The UK Airprox Board did not discover the drone that was reported to have flown at a passenger aircraft in May, so we’re stuck using a stock approxmiation. Doodybutch
On Sunday, a British regulatory agency revealed that the country faced its first near-collision between a passenger aircraft and a drone in May. The UK Airprox Board’s report, uncovered by the Daily Mail, determined that a quadcopter flew “within 80 feet” of an 74-seat ATR 72 aircraft and did so “deliberately.”
The incident happened over the county of Essex as the plane prepared to land at London Southend Airport. According to the report, the quadcopter came close to hitting the larger plane’s right-side wing at an altitude of roughly 1,500 feet. The report included a conversation between the ATR 72’s pilot and an air control tower, in which the tower confirmed the offending red-and-black craft was probably a quadcopter, as “we’ve had a couple of those around here” recently.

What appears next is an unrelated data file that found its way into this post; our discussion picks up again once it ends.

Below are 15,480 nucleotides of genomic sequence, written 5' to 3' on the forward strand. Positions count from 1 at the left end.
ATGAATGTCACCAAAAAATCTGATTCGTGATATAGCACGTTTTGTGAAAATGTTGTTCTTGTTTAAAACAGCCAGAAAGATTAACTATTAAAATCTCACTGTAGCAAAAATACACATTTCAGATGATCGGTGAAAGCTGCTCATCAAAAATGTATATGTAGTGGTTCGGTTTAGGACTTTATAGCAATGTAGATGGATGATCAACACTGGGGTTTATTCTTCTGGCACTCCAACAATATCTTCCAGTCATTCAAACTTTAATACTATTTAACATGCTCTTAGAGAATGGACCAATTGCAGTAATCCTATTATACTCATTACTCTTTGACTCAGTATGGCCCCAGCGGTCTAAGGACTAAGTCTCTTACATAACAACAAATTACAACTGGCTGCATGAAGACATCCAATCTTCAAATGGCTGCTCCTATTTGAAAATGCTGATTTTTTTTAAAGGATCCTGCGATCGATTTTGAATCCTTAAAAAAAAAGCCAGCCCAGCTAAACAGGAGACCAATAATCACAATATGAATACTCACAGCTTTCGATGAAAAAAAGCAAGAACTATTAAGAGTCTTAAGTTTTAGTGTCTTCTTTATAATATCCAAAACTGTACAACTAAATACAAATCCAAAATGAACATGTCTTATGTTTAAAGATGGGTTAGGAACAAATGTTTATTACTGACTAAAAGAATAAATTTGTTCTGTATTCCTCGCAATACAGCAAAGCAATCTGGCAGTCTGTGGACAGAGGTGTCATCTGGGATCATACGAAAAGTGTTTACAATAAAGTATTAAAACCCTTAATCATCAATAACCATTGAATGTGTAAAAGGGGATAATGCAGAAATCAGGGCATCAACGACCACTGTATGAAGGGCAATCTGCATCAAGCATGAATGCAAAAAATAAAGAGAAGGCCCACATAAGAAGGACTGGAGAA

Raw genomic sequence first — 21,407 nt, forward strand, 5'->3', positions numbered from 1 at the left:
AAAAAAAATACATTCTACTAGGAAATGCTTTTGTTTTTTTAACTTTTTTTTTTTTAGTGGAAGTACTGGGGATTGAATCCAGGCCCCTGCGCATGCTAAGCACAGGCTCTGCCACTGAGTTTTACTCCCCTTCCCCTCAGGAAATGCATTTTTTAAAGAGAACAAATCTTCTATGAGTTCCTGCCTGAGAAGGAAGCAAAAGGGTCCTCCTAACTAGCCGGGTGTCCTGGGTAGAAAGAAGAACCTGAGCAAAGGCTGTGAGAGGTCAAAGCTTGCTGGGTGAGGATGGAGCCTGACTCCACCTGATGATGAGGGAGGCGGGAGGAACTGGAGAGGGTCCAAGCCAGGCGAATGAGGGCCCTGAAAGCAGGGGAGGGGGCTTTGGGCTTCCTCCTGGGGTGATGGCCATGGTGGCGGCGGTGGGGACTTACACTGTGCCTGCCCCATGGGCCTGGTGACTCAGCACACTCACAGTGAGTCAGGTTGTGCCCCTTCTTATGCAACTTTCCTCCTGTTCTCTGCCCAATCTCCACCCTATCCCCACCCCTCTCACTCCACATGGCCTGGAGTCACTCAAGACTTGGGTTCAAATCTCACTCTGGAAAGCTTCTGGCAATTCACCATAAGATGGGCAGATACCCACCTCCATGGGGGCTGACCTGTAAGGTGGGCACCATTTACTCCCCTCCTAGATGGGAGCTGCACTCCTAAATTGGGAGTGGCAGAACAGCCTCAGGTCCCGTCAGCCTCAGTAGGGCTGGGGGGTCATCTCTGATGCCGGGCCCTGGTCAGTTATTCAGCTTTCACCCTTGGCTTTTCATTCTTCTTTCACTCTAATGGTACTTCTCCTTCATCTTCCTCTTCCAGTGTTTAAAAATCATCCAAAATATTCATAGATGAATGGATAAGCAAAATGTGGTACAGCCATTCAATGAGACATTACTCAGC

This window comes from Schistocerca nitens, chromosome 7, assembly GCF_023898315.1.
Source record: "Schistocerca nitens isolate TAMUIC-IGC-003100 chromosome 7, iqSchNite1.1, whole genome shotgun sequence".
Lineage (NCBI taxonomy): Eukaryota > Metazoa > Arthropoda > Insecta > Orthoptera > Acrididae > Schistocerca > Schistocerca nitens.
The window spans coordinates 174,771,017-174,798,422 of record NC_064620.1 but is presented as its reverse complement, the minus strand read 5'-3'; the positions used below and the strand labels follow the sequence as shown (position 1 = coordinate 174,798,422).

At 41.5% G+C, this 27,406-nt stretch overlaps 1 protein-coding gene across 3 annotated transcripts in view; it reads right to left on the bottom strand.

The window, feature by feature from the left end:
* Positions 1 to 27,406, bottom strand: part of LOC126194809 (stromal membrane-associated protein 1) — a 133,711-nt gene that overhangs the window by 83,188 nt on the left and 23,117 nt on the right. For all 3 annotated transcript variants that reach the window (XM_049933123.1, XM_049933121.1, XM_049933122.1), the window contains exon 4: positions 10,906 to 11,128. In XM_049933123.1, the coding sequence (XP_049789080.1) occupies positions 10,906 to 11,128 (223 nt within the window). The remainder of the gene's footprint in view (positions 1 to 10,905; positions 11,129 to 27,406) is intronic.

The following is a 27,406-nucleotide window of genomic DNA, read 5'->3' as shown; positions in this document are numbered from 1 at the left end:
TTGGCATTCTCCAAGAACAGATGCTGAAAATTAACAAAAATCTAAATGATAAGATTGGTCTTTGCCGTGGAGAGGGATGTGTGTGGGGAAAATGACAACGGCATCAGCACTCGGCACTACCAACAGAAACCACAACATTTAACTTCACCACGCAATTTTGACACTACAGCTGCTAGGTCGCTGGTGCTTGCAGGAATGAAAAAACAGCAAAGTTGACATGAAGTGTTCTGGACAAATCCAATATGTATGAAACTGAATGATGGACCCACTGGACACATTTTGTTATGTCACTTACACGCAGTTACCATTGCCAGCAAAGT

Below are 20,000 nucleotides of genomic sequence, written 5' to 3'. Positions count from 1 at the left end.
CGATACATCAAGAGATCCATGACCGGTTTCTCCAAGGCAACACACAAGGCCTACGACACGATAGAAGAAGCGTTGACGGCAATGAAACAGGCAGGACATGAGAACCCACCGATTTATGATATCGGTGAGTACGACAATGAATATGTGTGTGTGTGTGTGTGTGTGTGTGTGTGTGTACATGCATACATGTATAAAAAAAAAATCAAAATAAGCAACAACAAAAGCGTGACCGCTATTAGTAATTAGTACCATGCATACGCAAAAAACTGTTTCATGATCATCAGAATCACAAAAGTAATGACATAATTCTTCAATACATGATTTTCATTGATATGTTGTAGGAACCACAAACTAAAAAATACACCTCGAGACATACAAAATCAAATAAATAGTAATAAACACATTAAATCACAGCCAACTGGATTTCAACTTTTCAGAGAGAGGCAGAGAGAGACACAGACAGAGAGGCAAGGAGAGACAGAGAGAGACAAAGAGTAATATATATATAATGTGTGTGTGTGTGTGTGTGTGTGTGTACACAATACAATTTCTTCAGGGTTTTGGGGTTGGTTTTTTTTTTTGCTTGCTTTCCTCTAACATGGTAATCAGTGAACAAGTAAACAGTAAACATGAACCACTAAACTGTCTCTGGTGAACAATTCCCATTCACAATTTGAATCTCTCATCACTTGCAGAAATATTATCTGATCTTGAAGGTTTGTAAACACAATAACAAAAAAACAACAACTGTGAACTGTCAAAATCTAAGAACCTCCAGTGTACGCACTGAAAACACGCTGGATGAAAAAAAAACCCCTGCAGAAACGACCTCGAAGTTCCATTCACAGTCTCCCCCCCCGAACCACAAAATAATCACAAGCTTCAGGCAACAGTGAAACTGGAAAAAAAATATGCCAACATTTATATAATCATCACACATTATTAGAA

The Airprox Board noted that the drone’s flight path and altitude seemed intent to collide with passenger airplanes taking off or landing. This event follows an American report of a drone nearly colliding with a passenger plane near Tallahassee’s airport in March of this year; that near-collision happened at an altitude of over 2,000 feet. In both incidents, regulators did not discover the offending drone or its pilot.
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